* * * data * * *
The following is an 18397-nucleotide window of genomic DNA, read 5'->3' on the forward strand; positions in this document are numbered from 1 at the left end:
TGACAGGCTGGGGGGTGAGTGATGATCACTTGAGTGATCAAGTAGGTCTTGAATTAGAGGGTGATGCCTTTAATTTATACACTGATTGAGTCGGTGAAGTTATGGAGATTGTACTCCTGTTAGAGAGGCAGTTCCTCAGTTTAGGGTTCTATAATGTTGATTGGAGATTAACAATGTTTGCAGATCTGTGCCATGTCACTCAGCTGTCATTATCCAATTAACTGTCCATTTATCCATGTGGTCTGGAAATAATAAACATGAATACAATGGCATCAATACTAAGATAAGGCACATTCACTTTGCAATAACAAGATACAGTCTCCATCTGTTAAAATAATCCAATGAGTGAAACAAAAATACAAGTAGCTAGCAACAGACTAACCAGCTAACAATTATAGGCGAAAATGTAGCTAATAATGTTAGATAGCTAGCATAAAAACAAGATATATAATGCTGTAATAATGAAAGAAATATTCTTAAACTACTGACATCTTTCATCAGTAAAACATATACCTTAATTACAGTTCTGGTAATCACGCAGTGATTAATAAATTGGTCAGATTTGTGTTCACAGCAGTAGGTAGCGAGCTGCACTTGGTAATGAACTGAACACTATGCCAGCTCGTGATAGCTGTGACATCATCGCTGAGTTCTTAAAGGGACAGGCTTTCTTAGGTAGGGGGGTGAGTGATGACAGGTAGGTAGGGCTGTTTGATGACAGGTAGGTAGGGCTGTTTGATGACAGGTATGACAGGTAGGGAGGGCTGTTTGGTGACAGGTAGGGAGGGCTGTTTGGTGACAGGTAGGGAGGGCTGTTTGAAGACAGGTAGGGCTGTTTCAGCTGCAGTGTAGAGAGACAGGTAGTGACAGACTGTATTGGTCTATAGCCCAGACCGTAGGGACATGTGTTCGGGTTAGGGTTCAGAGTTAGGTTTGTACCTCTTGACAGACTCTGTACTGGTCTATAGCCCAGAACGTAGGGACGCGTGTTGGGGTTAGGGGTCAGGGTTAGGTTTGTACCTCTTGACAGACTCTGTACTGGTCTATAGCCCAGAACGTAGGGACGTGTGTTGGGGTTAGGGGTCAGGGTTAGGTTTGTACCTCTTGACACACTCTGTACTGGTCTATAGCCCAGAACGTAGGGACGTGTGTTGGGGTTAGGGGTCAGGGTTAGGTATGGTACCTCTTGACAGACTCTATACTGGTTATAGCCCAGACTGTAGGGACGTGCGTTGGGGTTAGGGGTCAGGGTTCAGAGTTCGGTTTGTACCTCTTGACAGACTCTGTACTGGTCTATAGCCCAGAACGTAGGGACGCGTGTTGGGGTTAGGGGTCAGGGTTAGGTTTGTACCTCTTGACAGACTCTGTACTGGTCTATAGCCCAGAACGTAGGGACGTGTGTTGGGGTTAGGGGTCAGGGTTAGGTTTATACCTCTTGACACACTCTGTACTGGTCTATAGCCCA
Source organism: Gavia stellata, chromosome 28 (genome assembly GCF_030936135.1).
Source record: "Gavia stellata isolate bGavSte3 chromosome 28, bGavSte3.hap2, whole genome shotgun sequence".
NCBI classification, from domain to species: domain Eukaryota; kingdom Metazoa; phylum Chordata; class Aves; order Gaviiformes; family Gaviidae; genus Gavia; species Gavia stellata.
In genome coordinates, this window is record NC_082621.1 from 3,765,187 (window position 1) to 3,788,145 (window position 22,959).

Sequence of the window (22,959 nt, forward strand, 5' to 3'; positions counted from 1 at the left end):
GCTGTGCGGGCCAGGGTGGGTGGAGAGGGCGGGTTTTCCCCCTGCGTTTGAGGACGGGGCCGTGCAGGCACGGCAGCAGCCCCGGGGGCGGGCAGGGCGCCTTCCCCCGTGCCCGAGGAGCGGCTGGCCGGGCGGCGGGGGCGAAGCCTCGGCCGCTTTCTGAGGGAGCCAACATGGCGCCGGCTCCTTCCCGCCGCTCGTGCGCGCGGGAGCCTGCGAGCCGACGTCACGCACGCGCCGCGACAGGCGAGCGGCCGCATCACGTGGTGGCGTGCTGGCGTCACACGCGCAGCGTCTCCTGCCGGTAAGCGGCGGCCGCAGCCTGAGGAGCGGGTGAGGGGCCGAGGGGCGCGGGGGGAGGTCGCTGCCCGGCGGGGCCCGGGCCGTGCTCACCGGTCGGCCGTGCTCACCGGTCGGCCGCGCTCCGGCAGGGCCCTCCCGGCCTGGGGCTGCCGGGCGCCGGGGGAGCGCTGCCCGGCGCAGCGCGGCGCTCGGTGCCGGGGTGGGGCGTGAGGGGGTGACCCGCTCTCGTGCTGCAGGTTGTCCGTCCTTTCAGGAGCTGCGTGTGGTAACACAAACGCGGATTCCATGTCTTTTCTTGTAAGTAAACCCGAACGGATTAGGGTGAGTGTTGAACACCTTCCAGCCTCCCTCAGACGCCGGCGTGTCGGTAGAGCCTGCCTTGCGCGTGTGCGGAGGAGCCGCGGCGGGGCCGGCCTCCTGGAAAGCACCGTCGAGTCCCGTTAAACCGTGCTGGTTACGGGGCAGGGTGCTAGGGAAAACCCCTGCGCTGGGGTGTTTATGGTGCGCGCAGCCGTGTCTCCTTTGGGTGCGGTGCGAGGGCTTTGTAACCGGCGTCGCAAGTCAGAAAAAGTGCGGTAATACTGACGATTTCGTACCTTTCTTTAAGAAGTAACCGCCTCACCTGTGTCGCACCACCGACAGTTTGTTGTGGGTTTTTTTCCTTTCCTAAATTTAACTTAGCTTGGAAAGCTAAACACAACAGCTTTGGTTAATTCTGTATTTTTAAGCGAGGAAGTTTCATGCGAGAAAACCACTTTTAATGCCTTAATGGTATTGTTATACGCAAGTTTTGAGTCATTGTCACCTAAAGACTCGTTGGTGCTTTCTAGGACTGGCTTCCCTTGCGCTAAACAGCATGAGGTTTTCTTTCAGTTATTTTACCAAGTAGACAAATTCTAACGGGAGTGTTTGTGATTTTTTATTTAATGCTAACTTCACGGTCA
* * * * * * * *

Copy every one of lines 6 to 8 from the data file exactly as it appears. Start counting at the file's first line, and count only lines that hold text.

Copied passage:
In genome coordinates, this window is record NC_082621.1 from 3,765,187 (window position 1) to 3,788,145 (window position 22,959).

Sequence of the window (22,959 nt, forward strand, 5' to 3'; positions counted from 1 at the left end):
GCTGTGCGGGCCAGGGTGGGTGGAGAGGGCGGGTTTTCCCCCTGCGTTTGAGGACGGGGCCGTGCAGGCACGGCAGCAGCCCCGGGGGCGGGCAGGGCGCCTTCCCCCGTGCCCGAGGAGCGGCTGGCCGGGCGGCGGGGGCGAAGCCTCGGCCGCTTTCTGAGGGAGCCAACATGGCGCCGGCTCCTTCCCGCCGCTCGTGCGCGCGGGAGCCTGCGAGCCGACGTCACGCACGCGCCGCGACAGGCGAGCGGCCGCATCACGTGGTGGCGTGCTGGCGTCACACGCGCAGCGTCTCCTGCCGGTAAGCGGCGGCCGCAGCCTGAGGAGCGGGTGAGGGGCCGAGGGGCGCGGGGGGAGGTCGCTGCCCGGCGGGGCCCGGGCCGTGCTCACCGGTCGGCCGTGCTCACCGGTCGGCCGCGCTCCGGCAGGGCCCTCCCGGCCTGGGGCTGCCGGGCGCCGGGGGAGCGCTGCCCGGCGCAGCGCGGCGCTCGGTGCCGGGGTGGGGCGTGAGGGGGTGACCCGCTCTCGTGCTGCAGGTTGTCCGTCCTTTCAGGAGCTGCGTGTGGTAACACAAACGCGGATTCCATGTCTTTTCTTGTAAGTAAACCCGAACGGATTAGGGTGAGTGTTGAACACCTTCCAGCCTCCCTCAGACGCCGGCGTGTCGGTAGAGCCTGCCTTGCGCGTGTGCGGAGGAGCCGCGGCGGGGCCGGCCTCCTGGAAAGCACCGTCGAGTCCCGTTAAACCGTGCTGGTTACGGGGCAGGGTGCTAGGGAAAACCCCTGCGCTGGGGTGTTTATGGTGCGCGCAGCCGTGTCTCCTTTGGGTGCGGTGCGAGGGCTTTGTAACCGGCGTCGCAAGTCAGAAAAAGTGCGGTAATACTGACGATTTCGTACCTTTCTTTAAGAAGTAACCGCCTCACCTGTGTCGCACCACCGACAGTTTGTTGTGGGTTTTTTTCCTTTCCTAAATTTAACTTAGCTTGGAAAGCTAAACACAACAGCTTTGGTTAATTCTGTATTTTTAAGCGAGGAAGTTTCATGCGAGAAAACCACTTTTAATGCCTTAATGGTATTGTTATACGCAAGTTTTGAGTCATTGTCACCTAAAGACTCGTTGGTGCTTTCTAGGACTGGCTTCCCTTGCGCTAAACAGCATGAGGTTTTCTTTCAGTTATTTTACCAAGTAGACAAATTCTAACGGGAGTGTTTGTGATTTTTTATTTAATGCTAACTTCACGGTCA